Editor's Note: In the time since this article was written, Nan Asher has been promoted to Executive Director of Michigan Association of Deaf and Hard of Hearing (formerly MADHS). Congratulations Nan!
Interview by Julie Eckhardt
Nan Asher joined the staff of Michigan Association for Deaf, Hearing, and Speech (MADHS) in February of 2004. Nan is known throughout Michigan for her knowledge and advocacy for hearing assistive technology and hearing accommodations. Most recently, Nan has managed her own company, Hearing Technology Resources, providing consultation regarding hearing assistive technology. Nan is also a member of the E-Michigan Deaf and Hard of Hearing web committee. Her technical expertise keeps our Hearing Assistive Technology section up-to-date and accurate.
Julie: Can you tell me more about your company, Hearing Technology Resources?
Nan: For the last 5 years I have been consulting with Michigan Rehabilitation Services, Michigan Works! and businesses that have employees with hearing loss. A business might contact me if an employee acquired hearing loss over the course of their employment. Or perhaps the person worked effectively with a hearing loss for many years, then a significant job change resulted in different listening requirements.
I also worked with senior citizens. If there are no memory problems, there is no reason to remove a senior from their home just because of a severe hearing loss. People can remain independent in their homes with accommodations for hearing the doorbell, phone ring, or even hearing on the phone. With proper training, seniors can learn to adapt to new technologies and remain independent. Interestingly, adult children were usually the ones to hire me so their folks could remain in their own homes! I also worked with schools and colleges regarding assistive hearing technologies for deaf and hard of hearing students.
Julie: This background should be invaluable in your employment with MADHS. How did you get into this type of work?
Nan: I started the business partly because of my own experience and because this seemed to be an area severely ignored by hearing professionals. I was teaching people about assistive technologies on a volunteer basis through Michigan Self Help for Hard of Hearing People (MI-SHHH). But I didn't have the time required to be effective. I was working full-time, going to school, and had two children.
As for my own experience, when I was very obviously 8 Months pregnant, my audiologist sold me new hearing aids. She didn't say one word about assistive devices. Even though I grew up with a hearing loss, and have a brother with a hearing loss who attended Gallaudet, I never knew about assistive devices. I got my new hearing aids and 8 months later took them back because they quit working! The audiologist asked what happened. The aids appeared to be 10-years old! I explained that I wore them 24 hours a day so that I could hear my baby! (Hearing aids should not be abused like that! They need to dry out every night and rest!)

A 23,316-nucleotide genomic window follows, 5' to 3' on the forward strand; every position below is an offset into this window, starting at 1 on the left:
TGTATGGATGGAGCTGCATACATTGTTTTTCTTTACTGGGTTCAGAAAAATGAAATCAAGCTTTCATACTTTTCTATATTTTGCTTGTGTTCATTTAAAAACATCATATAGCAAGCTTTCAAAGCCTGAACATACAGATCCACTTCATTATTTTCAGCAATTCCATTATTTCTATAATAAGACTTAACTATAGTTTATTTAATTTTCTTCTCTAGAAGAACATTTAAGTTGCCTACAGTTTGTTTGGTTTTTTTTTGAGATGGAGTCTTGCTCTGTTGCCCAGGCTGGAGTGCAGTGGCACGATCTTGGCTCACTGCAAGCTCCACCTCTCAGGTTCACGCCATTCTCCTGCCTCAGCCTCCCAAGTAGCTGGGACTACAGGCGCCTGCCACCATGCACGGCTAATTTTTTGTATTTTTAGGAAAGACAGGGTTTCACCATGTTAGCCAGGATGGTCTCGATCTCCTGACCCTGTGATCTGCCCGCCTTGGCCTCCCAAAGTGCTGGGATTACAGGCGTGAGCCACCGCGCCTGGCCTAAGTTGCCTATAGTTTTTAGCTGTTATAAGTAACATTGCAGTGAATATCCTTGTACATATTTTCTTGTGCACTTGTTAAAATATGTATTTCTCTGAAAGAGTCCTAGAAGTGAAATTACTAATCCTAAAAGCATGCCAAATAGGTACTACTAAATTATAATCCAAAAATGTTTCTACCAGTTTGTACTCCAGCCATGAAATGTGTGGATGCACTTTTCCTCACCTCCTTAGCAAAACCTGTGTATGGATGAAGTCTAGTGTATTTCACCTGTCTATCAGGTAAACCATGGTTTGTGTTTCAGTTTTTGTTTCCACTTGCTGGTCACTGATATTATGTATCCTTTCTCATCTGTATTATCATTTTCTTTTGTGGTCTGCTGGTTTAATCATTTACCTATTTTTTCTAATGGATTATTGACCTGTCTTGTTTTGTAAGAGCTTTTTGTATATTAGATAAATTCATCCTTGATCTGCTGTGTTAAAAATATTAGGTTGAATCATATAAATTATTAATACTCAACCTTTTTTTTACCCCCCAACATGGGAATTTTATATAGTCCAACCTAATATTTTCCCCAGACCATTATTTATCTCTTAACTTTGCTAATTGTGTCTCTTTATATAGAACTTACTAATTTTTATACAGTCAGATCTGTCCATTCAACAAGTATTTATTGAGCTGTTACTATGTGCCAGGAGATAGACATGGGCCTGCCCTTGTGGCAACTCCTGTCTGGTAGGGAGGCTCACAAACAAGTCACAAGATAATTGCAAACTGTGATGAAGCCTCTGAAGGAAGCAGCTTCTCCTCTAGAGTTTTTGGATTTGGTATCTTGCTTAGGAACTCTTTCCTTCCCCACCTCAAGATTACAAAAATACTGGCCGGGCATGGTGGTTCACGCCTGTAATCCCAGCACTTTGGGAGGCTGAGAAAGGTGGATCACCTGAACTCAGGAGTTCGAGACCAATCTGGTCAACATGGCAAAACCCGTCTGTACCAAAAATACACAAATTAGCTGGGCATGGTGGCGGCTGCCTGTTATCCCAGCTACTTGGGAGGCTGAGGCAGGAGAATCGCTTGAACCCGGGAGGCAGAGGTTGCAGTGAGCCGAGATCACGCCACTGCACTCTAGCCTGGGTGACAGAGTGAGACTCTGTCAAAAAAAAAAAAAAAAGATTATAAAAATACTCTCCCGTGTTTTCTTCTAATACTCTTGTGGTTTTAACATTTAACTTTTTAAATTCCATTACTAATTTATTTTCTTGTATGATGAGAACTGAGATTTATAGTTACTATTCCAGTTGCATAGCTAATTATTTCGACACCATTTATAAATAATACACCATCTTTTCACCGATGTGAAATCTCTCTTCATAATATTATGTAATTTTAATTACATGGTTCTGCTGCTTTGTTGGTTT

The audiologist left the room, and returned with a catalog of devices. She would not let me have the catalogue or even look through it! The mysterious devices, known only to a select few, remained out of my reach for a couple more years. The audiologist ordered a cry-baby alert for me. (A lamp plugged into the device flashed when the microphone in the baby's room picked up her crying.) I had to pay $80 for the cry-baby alert, plus $1350 for new Hearing aids! (Now I realize the hearing aids were probably still under warranty. But at the time, I didn't have a clue.) If I had known that assistive devices existed, I would have asked! But I didn't even know what to ask for! If she had told me about the cry-baby alert when I bought the first aids, when I was obviously pregnant, I could have saved a lot of money!
My next personal assistive device was a closed caption decoder for the television. I ordered it through Sears for $179.00. I was afraid of damaging my baby's hearing by having the TV on so loud. I also found I couldn't hear her crying when the TV was loud enough for me to hear it! Once I got the decoder, I quickly overdosed on TV! The closed caption shows became much more interesting! The decoder also helped me become acquainted with my neighbor. When her children were small, she enjoyed watching TV on my set. The five little ones would noisily play on the living room floor. She could read the captions without constantly shushing them.
Now I absolutely refuse to watch TV without captions. If my kids won't change the channel to a captioned show when I am watching, I hit the mute button! After all, if I can't hear, why should they be able to? They get the point rather quickly!
Eventually, I joined SHHH and discovered other "mysterious" devices! For example, when I finally got an FM system, my college GPA improved one whole point! Calculus actually made sense when I could hear the instructor as he wrote on the board with his back turned.
At that time, about 16 years ago, audiologists seemed to operate on the assumption that hearing aids were a "cure" and no other assistance was needed. Awareness is much better now. Audiologists seem to understand that while hearing aids are tremendously helpful, they are not the complete answer. (I couldn't live a whole day without my aids!)
Julie: Great stories, Nan! Now I understand why you are so passionate about communication access and hearing assistive technology.
This concludes Part 1 of Nan's Profile. Check Part 2 on her Education and work